The Backdoor is a work of fiction and humor.
AS THE NEW semester begins and Lewis & Clark students begrudgingly return to campus, they are tasked with the annual transition from sipping wine with the parents to crushing brews with the bros. Although some handle the change with ease, others are less graceful and often suffer for the first several days, sometimes even weeks.
“You can always get a sense of what’s going on around here by digging through the recycling bins,” John Carraway, LC’s Head of Maintenance, said. “This semester, there has been a huge increase in wine bottles, and the number of shotgunned beers has greatly decreased, perfectly reflecting the difference in home life and dorm life.”
Carraway did note that he was certain things would go back to normal soon.
“Kids these days can only deal with so many wine hangovers,” Carraway said.
Bon Appétit also reported the change in behavior among students. According to Bon Appétit’s Assistant Manager Ellie Barstow, many students have been requesting all sorts of specialty drinkware.
“So many students are coming up to the counter and asking if we have any chalices or tumblers,” Barstow said. “At brunch last weekend, I had three different students ask if I had a flute they could use. I didn’t even know there was a cup called that, so I sent them to Evans for the instrument.”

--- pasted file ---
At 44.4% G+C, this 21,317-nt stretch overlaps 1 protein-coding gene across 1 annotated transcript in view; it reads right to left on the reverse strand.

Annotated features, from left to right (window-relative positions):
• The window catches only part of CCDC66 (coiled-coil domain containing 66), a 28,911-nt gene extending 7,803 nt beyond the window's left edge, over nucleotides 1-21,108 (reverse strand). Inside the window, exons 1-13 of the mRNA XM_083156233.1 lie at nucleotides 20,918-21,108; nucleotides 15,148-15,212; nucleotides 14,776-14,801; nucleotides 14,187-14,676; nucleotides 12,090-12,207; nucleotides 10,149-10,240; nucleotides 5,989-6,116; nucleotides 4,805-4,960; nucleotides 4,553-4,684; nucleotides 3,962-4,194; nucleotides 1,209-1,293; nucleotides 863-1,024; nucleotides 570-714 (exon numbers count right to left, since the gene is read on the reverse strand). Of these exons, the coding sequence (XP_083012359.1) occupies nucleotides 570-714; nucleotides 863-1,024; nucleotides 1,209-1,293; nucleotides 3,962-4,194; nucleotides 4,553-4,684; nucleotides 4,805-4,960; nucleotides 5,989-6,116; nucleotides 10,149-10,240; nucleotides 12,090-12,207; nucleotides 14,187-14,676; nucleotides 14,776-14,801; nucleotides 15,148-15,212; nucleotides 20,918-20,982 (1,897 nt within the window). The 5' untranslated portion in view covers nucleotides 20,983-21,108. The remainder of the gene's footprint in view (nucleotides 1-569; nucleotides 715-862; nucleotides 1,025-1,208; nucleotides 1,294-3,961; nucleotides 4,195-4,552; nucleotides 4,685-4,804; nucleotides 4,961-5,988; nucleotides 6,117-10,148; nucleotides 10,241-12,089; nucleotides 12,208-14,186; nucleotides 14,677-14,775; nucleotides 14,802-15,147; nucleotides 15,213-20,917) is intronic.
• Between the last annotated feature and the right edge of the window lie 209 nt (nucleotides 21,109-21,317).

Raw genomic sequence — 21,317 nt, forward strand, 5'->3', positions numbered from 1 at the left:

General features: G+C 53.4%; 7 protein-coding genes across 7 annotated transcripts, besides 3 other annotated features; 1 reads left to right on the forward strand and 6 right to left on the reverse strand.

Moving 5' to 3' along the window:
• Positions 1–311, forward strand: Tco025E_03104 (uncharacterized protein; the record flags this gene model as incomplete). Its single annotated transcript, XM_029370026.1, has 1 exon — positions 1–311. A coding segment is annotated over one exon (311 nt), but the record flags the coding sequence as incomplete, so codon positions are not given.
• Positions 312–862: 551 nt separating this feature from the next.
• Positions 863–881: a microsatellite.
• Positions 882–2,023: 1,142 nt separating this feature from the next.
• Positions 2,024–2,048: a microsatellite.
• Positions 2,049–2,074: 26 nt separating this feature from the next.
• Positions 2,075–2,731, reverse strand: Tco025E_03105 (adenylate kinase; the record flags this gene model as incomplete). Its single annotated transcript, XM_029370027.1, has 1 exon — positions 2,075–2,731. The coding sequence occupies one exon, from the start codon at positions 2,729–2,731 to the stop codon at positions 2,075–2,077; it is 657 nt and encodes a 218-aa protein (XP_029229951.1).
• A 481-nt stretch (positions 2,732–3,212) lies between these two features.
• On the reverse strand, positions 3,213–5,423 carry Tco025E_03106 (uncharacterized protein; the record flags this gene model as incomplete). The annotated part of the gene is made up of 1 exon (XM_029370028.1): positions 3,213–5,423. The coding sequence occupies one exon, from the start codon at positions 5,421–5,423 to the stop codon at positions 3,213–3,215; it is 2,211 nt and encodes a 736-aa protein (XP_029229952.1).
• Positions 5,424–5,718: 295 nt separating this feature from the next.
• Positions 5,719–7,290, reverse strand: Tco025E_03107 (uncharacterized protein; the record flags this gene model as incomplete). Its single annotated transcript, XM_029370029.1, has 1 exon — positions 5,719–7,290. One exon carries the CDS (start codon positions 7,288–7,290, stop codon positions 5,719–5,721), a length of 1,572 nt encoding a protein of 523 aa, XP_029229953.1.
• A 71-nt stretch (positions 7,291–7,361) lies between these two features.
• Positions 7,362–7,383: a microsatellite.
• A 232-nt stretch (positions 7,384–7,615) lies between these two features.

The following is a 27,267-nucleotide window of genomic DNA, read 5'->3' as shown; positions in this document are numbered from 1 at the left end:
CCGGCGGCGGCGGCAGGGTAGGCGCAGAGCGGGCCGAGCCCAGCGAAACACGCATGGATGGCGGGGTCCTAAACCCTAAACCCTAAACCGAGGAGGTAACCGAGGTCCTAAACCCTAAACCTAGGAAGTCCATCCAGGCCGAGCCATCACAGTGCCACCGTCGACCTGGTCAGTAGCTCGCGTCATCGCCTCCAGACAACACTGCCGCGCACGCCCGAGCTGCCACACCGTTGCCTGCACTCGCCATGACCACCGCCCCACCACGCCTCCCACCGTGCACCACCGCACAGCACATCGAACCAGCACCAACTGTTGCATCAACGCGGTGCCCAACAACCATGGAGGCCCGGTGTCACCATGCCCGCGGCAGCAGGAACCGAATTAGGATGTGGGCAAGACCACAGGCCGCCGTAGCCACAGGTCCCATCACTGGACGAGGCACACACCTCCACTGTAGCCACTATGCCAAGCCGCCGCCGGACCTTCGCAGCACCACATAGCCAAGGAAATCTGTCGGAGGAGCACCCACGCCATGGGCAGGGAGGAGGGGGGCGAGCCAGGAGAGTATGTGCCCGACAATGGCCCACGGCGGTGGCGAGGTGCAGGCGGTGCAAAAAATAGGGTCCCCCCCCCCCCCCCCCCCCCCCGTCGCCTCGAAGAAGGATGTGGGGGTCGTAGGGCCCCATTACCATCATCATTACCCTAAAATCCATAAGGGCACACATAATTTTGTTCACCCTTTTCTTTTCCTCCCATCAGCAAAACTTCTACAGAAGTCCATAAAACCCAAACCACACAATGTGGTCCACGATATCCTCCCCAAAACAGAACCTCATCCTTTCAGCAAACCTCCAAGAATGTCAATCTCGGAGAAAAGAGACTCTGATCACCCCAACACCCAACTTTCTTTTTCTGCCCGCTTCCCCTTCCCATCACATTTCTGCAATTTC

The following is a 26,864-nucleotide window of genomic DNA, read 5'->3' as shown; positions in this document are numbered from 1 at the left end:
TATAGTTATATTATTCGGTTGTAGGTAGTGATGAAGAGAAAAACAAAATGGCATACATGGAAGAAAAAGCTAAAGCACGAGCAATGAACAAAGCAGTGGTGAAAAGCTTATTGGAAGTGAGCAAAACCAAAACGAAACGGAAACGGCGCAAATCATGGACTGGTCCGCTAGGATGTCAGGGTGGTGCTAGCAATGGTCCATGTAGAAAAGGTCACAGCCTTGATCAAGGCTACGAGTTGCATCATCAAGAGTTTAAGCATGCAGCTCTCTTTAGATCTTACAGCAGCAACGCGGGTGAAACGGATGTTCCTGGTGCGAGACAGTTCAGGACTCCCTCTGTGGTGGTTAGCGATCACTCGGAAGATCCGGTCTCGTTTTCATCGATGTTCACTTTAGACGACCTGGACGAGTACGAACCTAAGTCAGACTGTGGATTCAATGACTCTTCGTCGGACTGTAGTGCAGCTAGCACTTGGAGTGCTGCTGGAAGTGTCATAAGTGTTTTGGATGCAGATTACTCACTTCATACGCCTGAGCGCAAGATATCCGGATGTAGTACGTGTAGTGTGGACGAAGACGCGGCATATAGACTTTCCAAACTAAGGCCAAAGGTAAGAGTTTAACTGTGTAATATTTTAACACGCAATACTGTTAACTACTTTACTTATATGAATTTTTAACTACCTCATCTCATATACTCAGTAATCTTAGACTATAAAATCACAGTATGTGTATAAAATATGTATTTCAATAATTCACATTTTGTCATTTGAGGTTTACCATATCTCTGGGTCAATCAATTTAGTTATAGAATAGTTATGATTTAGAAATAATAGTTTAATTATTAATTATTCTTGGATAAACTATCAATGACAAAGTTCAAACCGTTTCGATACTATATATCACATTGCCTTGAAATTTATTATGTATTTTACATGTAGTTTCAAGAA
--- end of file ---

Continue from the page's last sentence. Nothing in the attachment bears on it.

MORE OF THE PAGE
LC’s bookstore has responded by increasing the size and variety of their drinkware selection, however, it should be noted that martini glasses will be out of stock until early next week due to unplanned popularity.
Students have been vocal about their experiences during this trying time. Mary Wallace ’20 claims that the whole problem is exaggerated.
“I really don’t know what the big deal is,” Wallace said. “My mom is a bartender, so drinking with her is just like hanging out with my friends, except she always has nicer liquor.”
Jesse Vining ’19 gave a very different account of his experience.
“Every night at home when we sat down for dinner, we hold hands and say grace, since my parents are, like, super Catholic,” Vining said. “Now that I’m 21, they let me drink wine with them. So, of course, I was a little out of practice with how to drink responsibly, which led to me getting a little sloshed and whipping out my Juul at the table. The conversation I had with my mom about that was worse than an SRR meeting.”
At this point in the interview, Vining became visibly emotional and had to step out of the room for a few moments. When he returned, he continued his story through tear-filled eyes.
“You know what the worst part is?” Vining said. “When I got back to LC, I was so used to drinking with my parents that I accidentally let a ‘Bless us, O Lord’ slip as I was about to sip my first beer. Now the Pioneer Christian Fellowship won’t stop emailing me.”